Engineers and buyers in the medical device manufacturing industry should note the following date: July 22, 2014. That is the day medical electronics must comply with the EU’s Restriction on Hazardous Substances (RoHS) regulation.

Medical devices have so far been exempt from RoHS, which requires the elimination of lead, cadmium, mercury, and other substances from electronics, but they will now fall under the scope of RoHS Recast (RoHS 2). July 2014 is the earliest date medical devices are affected, but additional compliance requirements will continue to be phased in through 2019.

Although there are exemptions to the regulation under specific circumstances, regardless of inclusion or exemption, manufacturers must demonstrate that their equipment has been designed and manufactured in accordance with the requirements set out in RoHS, prepare the required technical documentation, and implement the internal production control procedures in line with the directive.

Designers and manufacturers of medical equipment are facing a lot of decisions—as well as a lot of paperwork—to prove either compliance or exemption. More importantly, medical OEMs must consider the impact on their supply chain. As demand for non-compliant devices declines, more components will be declared end-of-life (EOL) by suppliers. Medical equipment already has a long shelf life of 10 years or more. RoHS 2 will be phased in through 2019. Thus, the ability to source replacement and repair devices will increasingly become a differentiating factor for many medical electronics suppliers.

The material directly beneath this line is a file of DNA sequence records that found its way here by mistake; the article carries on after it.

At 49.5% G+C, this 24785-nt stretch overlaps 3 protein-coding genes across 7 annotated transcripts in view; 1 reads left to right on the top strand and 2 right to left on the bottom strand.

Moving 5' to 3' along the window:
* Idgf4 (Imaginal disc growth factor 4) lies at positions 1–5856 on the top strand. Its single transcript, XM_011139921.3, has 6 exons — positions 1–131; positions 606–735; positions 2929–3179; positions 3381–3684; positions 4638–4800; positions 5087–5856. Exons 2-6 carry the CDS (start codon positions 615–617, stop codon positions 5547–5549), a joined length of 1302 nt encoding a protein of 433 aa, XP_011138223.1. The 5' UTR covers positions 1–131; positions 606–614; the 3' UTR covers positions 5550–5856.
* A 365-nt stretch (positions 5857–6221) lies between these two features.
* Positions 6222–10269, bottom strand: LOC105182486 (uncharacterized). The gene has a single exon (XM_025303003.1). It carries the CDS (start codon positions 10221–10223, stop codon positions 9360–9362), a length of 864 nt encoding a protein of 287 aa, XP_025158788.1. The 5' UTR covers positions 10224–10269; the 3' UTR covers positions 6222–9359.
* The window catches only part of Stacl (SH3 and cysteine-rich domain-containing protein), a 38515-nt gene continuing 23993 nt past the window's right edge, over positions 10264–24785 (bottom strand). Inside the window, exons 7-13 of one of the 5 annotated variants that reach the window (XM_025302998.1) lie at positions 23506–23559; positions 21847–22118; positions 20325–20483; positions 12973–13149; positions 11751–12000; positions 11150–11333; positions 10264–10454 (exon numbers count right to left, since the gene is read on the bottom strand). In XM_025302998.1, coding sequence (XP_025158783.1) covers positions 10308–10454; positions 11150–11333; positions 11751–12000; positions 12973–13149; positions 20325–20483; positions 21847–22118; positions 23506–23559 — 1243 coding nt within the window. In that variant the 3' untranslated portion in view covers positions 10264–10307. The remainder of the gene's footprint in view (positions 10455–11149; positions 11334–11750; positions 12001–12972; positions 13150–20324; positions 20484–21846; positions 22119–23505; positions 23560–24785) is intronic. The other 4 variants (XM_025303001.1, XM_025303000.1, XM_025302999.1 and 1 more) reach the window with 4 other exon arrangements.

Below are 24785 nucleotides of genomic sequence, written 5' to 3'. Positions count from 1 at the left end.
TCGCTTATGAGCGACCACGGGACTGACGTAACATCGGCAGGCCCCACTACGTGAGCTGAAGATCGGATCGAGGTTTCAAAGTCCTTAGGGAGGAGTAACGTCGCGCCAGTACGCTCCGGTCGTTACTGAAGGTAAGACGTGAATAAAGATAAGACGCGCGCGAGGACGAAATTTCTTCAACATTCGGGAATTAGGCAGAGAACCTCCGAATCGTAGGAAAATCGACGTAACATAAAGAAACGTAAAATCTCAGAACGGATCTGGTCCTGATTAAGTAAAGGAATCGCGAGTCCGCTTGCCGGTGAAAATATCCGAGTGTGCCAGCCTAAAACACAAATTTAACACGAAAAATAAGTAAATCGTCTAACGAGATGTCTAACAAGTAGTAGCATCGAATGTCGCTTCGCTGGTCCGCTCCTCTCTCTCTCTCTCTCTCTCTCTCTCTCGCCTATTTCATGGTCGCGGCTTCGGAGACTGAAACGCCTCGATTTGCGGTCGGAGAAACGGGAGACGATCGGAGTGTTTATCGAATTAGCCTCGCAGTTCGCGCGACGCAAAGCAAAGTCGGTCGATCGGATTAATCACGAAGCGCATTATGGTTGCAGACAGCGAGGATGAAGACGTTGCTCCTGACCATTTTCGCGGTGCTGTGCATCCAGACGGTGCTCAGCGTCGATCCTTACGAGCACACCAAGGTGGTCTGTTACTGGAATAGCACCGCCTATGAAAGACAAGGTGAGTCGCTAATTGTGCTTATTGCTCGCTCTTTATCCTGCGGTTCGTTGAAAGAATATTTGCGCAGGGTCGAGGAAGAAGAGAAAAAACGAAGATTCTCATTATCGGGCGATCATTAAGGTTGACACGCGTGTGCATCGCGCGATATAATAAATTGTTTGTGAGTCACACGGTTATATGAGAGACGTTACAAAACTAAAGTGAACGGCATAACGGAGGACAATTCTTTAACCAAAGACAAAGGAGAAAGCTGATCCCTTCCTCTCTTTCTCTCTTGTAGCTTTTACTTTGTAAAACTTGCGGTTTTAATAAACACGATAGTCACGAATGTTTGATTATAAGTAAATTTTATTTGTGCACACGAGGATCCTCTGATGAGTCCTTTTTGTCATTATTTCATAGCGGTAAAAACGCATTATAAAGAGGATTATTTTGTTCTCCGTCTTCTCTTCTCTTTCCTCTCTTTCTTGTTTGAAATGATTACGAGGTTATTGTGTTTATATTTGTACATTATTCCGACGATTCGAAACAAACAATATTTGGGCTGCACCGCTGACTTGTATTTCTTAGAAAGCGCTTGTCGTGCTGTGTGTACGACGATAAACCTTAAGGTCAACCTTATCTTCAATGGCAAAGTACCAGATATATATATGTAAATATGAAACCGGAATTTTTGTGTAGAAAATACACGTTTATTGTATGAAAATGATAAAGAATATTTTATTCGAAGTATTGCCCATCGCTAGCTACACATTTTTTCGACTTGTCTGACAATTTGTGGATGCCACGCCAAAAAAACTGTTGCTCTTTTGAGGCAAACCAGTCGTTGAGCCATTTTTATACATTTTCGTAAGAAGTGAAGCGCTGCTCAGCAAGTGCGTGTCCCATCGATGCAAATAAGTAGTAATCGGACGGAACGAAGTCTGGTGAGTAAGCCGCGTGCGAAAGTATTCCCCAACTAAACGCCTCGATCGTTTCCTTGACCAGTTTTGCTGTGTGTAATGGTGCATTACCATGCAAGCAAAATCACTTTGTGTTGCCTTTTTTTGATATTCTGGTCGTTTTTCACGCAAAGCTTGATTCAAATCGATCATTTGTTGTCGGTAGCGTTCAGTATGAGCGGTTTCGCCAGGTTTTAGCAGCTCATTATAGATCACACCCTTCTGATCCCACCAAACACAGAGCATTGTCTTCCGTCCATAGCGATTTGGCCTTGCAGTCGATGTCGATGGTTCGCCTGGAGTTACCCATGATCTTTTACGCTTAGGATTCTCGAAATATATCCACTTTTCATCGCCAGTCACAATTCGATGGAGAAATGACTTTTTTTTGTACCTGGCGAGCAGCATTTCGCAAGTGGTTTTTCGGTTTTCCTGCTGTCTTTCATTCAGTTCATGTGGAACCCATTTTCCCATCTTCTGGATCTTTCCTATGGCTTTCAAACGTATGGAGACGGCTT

Looking down the road at the phase-in calendar: In vitro medical devices fall into scope in 2016, as does monitoring and control equipment. Industrial monitoring and control instruments fall into scope a few years later; as will all other electrical and electronic equipment not covered by any of the other categories by 2019. Component makers may be planning their obsolescence strategies right now.

Like military electronics, medical components are a highly-regulated industry, so ensuring components meet the original design specs is crucial. Relying on an authorized source ensures devices are compliant and fully functional. Original component manufacturers (OCMs) are required to be diligent about authorizing their resellers—an authorized distributor carries, stores, handles, and packages components per OCM specifications. Authorized distributors, such as Rochester Electronics, specialize in EOL components, and their relationship with the OCMs guarantees the authenticity of its components.

Because of the high value and high demand for EOL components, counterfeiters often target these devices. A recent high-profile case in the defense industry involving counterfeit components highlights the danger of counterfeits in the supply chain; in fact, the case was a major factor in creating the National Defense Authorization Act. Thus, it is not enough for a manufacturer to verify the materials used in a component, but their engineers and buyers must consider the ultimate source of the component. In mission-critical (i.e., life-sustaining) applications such as medical devices, the risk of failure due to a counterfeit component is too high if it can result in loss of life.